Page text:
Inititated in 2008 to arrest fast depletion of groundwater, the community scheme received the Danish Water Air Food Award 2018 for offering sustainable solution to overcome water scarcity
Seventy-five-year-old Asha Menon still remembers the summer of 2009 with disbelief. A resident of water-rich Thrissur district in Kerala she had found the two wells in her estate almost dry. Worried she headed to the district collector’s office. “From there began my journey to become water-sufficient,” she says, with her eyes fixed on the wells now brimming with water. Her journey has some 25,000 co-travellers in the district. Each of them has converted their rooftop into a system that can harvest rainwater and channelise the water into the wells to replenish groundwater.
“This has been made possible by a community-based government programme, Mazhapolima,” says Jos C Raphael, director of the programme. The district administration of Thrissur initiated the programme in 2008 to arrest fast depletion of groundwater in the district. It has some 0.45 million open wells that cater to 70 per cent of the drinking water needs. Under Mazhapolima, officials decided to recharge all wells using rainwater harvested from rooftops.
Kerala has been experimenting with such schemes since 2002. In 2004, the government amended its Kerala Municipality Building Rules to make rooftop water harvesting mandatory for all new government buildings. But none of the schemes have achieved the success and acceptance as Mazhapolima, claim officials. And for a reason.
In face of regular droughts caused by erratic monsoons, well recharge is more cost effective than constructing rainwater harvesting tanks with capacity limitations. Even then, a well recharging system costs about Rs 8,000 for a 1,000-1,200 sq feet house. To make the system further affordable, Mazhapolima requires the beneficiary to pay only 25 per cent of the cost. On an average, a household has to pay just Rs 5,000 for getting a well-recharge structure installed.
The remaining 75 per cent of cost is borne by the state government, which has accrued funds for the scheme from various other government programmes such as the Integrated Watershed Management Programme, the Mahatma Gandhi National Rural Employment Guarantee Act (MGNREGA) and the District Disaster Management Fund. Even the Kerala State Industrial Development Corporation and private donors have contributed to the initiative.
To improve its acceptance among people, Mazhapolima is being implemented in collaboration with village panchayats who are responsible for providing information related to the scheme and facilitate its implementation. The district administration has also trained some volunteers who now go door-to-door and sensitise people about conserving rainwater. They get paid under MGNREGA.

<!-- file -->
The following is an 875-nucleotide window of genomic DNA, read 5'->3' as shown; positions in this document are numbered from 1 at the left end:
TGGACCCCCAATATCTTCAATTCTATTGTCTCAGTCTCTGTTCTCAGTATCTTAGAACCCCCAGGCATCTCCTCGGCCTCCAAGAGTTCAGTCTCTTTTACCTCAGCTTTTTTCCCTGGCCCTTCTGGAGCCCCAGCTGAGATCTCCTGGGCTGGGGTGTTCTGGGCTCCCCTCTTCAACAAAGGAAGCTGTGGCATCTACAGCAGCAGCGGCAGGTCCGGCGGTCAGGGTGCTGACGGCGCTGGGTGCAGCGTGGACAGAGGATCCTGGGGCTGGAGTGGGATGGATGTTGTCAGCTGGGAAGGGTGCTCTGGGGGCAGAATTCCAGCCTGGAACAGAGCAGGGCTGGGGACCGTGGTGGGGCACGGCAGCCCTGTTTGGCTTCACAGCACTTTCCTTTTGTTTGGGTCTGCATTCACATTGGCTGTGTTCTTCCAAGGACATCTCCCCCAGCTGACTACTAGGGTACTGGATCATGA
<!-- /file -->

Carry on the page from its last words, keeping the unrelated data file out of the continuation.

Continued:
“Before Mazhapolima units were installed in Thekkumkara village, people heavily relied on water tankers in April and May,” says A J Shaju, president of Kolazhy village panchayat. In 2016-17, the district administration spent Rs 14 lakh on providing water tankers to 300 households in the village. The scheme has now been implemented in all the 300 houses in Thekkumkara.
The right push
Such is the success of the scheme that people have now started installing well-recharging and other rainwater harvesting structures at their own cost. Still there are many who are reluctant to embrace Mazhapolima units as they find it difficult to avail the subsidy. Shaju lists a few reasons: many are receiving the money after six months. Those whose bank accounts have not been linked to Aadhaar also fail to benefit from the scheme. Besides, the system requires regular maintenance of the filter, which costs as much as Rs 2,000 per year and many families cannot afford this.
The district authorities are however relentless in promoting rainwater harvesting. In 2014, the district collector issued a notification, advising the Superintendent of Police to install Mazhapolima units in all 20 police stations of the district. They have also advised all people building new homes to install roof top water harvesting.
A better coverage would help improve water quality in the district, which is merely 2 km from the sea. There has already been evidence of saline water intrusion. A physico-chemical analysis of water samples published in 2013 showed that the water collected from recharge areas during post-monsoon and pre-monsoon seasons were less saline. In Palayoor which falls in Chavakadu Municipality in Thrissur, the water quality has significantly improved and yellow colour imparted to water due to high iron content has reduced. Jissa Pulikkottil, Mother Superior of Little Flower Convent in Mammiyoor, too says that quality of water has improved.
The report “Impact Assessment of Mazhapolima Project on Groundwater Regime in Thrissur District” published in February 2013 says about 78 per cent of respondents in the coastal and midland area reported a “significant improvement in the groundwater availability”. Though quantification of the scheme’s impact is yet to be done, its success has been evident. In October, the scheme received the Danish Water Air Food Award 2018 for offering sustainable solution to overcome water scarcity.
(This story was first published in the 1-15th November issue of Down To Earth).
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